After lunch, there was a compelling option: John Sheridan had dangled the prospect of combining legislative structures and JS Bach, which made his session irresistible.
— johnlsheridan (@johnlsheridan) January 24, 2014
I hoped for the emergence of a new Gödel, Escher Bach, but alas JSB went unmentioned, with only the pale consolation of copies of the Interpretation Act in his place.5 But despite that initial disappointment, the discussion was both fascinating in its own right, and a great example of how a Govcamp audience could pick up on a theme and bring a distinctive perspective to it. Prompted by John’s work, I have written before both on a concrete example of where a more code-based approach might lead to clearer law and more abstractly, how law, code and architecture fit together. I left the session with three one liners rattling round my head:
- There is no architectural thinking in how the structure of the statute book is managed.
- We shouldn’t let the lawyers get away with it any more
- How do we, the geeks, share what we know with our lawyerly friends?
I spent the final session of the day in a debate on the question of whether all was well with digital in central government. The proposition was that there is nothing to worry about, but it was pretty clear that it was a question intended to evoke a short sharp answer to the contrary – which it successfully did. There is a slightly simplistic view that if the rest of the world were more like GDS, it would be a better place. The problem with that is not that it’s necessarily wrong (if it were, it probably would be), but that it doesn’t take sufficient account of the cultural and organisational context within which all this is happening. I keep going on about (and kept going on about) the fact that a relatively thin joined up information layer cannot in itself be expected to drive deep organisational and service change: the solution requires a better government as well as a better web service. The apparent GDS focus prompted some back channel dissent:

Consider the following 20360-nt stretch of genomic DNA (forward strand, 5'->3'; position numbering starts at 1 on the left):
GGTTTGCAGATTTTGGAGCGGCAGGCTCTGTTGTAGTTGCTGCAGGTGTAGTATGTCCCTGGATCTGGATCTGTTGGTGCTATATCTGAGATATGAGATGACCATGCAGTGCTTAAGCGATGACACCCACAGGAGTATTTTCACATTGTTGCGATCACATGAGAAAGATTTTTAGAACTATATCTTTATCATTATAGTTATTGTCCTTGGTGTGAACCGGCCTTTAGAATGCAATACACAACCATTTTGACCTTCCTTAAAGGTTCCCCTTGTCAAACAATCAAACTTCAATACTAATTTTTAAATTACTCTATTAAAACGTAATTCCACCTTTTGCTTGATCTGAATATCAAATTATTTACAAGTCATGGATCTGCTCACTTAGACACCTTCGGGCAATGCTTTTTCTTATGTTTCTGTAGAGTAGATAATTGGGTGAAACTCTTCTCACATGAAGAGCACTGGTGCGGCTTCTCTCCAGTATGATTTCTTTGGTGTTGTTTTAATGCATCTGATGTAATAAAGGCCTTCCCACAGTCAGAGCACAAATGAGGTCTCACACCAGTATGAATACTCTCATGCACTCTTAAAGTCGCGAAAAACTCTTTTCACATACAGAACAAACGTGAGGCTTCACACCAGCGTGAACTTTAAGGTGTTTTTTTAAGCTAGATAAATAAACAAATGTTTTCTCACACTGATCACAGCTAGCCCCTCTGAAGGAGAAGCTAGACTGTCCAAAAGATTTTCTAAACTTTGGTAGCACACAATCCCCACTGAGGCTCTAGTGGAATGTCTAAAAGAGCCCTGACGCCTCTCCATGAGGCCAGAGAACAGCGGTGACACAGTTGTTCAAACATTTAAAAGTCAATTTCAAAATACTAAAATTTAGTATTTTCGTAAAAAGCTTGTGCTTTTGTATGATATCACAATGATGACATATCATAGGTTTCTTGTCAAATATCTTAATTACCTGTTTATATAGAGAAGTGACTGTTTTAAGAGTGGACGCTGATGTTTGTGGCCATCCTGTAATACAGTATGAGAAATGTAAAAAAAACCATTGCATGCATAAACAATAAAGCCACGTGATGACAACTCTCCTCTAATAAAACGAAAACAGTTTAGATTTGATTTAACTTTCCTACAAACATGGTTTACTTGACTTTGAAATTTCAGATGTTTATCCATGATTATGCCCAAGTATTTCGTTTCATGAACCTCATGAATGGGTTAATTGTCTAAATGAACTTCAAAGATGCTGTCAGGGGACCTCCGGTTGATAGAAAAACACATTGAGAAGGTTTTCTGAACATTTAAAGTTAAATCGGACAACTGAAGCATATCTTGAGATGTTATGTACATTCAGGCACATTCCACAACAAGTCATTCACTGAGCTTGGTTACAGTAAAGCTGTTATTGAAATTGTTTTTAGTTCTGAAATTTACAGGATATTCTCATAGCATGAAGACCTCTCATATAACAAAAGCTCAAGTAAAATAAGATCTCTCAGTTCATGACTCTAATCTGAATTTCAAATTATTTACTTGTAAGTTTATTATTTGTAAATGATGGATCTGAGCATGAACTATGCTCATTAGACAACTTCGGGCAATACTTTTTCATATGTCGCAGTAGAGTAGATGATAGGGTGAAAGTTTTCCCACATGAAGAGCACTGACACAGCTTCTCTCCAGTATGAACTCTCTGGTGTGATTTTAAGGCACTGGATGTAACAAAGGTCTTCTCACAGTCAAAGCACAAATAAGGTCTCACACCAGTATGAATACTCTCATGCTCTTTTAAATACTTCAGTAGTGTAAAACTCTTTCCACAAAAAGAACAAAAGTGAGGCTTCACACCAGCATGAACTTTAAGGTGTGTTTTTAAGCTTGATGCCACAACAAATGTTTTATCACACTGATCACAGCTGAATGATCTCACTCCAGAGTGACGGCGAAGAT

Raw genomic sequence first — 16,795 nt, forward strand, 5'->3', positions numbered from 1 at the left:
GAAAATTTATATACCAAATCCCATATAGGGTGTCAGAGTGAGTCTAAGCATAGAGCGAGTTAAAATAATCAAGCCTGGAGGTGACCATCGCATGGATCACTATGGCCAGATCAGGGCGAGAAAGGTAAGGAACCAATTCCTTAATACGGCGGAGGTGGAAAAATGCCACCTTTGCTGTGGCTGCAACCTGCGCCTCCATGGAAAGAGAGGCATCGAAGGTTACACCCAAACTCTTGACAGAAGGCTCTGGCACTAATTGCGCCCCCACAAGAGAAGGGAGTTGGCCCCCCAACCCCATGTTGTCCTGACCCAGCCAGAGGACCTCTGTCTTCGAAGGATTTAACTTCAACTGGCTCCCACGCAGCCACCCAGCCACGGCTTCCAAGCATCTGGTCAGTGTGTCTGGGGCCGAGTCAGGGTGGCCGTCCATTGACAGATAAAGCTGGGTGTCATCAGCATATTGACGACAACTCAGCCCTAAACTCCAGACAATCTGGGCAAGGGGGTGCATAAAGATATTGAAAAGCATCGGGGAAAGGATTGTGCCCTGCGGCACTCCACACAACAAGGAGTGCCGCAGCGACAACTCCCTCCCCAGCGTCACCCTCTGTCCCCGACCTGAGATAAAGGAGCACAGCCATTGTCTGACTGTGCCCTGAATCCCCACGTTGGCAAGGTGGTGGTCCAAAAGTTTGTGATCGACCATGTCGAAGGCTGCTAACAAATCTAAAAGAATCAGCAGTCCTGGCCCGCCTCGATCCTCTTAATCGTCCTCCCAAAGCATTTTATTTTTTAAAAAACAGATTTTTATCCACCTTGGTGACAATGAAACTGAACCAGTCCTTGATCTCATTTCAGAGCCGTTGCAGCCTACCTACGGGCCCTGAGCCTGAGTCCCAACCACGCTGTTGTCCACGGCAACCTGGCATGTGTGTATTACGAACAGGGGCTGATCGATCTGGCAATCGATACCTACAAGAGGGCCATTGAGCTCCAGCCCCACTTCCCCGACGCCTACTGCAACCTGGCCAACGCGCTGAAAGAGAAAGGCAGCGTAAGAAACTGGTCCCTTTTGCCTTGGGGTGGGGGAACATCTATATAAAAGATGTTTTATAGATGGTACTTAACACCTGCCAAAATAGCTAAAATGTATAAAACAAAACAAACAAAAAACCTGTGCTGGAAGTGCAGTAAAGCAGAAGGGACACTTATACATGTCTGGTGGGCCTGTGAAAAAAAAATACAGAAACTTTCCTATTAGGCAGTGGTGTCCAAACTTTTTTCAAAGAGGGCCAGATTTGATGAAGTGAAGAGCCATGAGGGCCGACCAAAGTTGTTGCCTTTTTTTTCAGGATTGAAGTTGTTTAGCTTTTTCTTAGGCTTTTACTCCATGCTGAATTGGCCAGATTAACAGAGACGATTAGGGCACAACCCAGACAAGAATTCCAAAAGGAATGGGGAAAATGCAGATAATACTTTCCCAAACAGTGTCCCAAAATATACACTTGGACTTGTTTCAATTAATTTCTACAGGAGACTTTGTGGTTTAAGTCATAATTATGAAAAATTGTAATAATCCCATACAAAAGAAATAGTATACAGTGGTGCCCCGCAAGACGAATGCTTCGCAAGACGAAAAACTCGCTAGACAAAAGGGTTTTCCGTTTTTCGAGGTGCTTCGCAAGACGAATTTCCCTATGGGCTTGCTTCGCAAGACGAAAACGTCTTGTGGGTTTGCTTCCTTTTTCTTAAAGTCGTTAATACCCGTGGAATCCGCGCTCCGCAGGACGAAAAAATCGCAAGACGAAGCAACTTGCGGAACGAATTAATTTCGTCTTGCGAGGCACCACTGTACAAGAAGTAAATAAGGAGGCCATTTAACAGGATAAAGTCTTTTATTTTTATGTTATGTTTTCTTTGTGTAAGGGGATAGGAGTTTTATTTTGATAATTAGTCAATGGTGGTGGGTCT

@blangry this is a bit GDS navel-gaze. Think I might drop out.
— Sharon O'Dea (@sharonodea) January 25, 2014
which helped draw the conversation back to what I think is a better version of the question:
— Dafydd Vaughan (@dafyddbach) January 25, 2014
That’s all an issue which has been rumbling along ever since GDS started, and actually for years before that. There isn’t going to be a solution which is intrinsically right for evermore, but that makes it the more important that we don’t lose sight of the question.
Useless but very valuable
That was my day. Or rather that was a version of my day, but in the telling, it’s lost a large part of what was best about it all. There were conversations, some brief, some longer, some connections made, which shed new light on old problems and identified whole sets of new challenges. The most frustrating thing, as ever, is that there was a whole bunch of people I would really like to have spent some time with who I didn’t talk to at all, and in some cases barely set eyes on. An event with 10,000 routes through it cannot be otherwise.
So, as ever, Govcamp was useless. But it is a very special and rather compelling form of uselessness. If we could be this useless more consistently, who knows what could be achieved.
- No, it’s not actually Monday, but half this post self-destructed and had to be recreated, thus adding delay and reducing dramatic effect. ↩
- Especially if you are not familiar with the barcamp/unconference model – in which case the description of the process at the beginning of this post might be useful. ↩
- Or, indeed, any unconference or barcamp – this is a point about the method, not about the specific event. ↩
- Which in turn reminds me of a great post from a few years back by Will Davies on the illusory reality of government. ↩
- And I can never wholly escape the thought that policy on interpretation should rest with the Circumlocution Office. ↩